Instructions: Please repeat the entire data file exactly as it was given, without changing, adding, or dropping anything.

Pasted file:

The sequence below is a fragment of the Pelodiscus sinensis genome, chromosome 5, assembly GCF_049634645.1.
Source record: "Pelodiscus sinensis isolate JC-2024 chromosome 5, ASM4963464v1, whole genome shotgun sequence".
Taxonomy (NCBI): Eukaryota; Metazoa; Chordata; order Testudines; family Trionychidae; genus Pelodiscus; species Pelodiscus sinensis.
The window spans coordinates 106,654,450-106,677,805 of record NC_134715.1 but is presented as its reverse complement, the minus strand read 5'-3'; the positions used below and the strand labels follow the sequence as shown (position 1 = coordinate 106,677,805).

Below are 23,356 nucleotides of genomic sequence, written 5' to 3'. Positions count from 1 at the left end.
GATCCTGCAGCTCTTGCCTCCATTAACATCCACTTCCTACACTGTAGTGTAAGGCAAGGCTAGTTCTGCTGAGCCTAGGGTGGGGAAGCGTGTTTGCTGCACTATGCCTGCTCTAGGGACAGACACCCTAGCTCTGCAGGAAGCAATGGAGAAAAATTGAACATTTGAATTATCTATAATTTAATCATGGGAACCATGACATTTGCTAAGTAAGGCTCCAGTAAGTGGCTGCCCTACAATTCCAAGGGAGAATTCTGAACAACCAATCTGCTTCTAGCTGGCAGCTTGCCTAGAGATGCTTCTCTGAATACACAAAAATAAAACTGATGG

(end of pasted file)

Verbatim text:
The sequence below is a fragment of the Pelodiscus sinensis genome, chromosome 5, assembly GCF_049634645.1.
Source record: "Pelodiscus sinensis isolate JC-2024 chromosome 5, ASM4963464v1, whole genome shotgun sequence".
Taxonomy (NCBI): Eukaryota; Metazoa; Chordata; order Testudines; family Trionychidae; genus Pelodiscus; species Pelodiscus sinensis.
The window spans coordinates 106,654,450-106,677,805 of record NC_134715.1 but is presented as its reverse complement, the minus strand read 5'-3'; the positions used below and the strand labels follow the sequence as shown (position 1 = coordinate 106,677,805).

Below are 23,356 nucleotides of genomic sequence, written 5' to 3'. Positions count from 1 at the left end.
GATCCTGCAGCTCTTGCCTCCATTAACATCCACTTCCTACACTGTAGTGTAAGGCAAGGCTAGTTCTGCTGAGCCTAGGGTGGGGAAGCGTGTTTGCTGCACTATGCCTGCTCTAGGGACAGACACCCTAGCTCTGCAGGAAGCAATGGAGAAAAATTGAACATTTGAATTATCTATAATTTAATCATGGGAACCATGACATTTGCTAAGTAAGGCTCCAGTAAGTGGCTGCCCTACAATTCCAAGGGAGAATTCTGAACAACCAATCTGCTTCTAGCTGGCAGCTTGCCTAGAGATGCTTCTCTGAATACACAAAAATAAAACTGATGG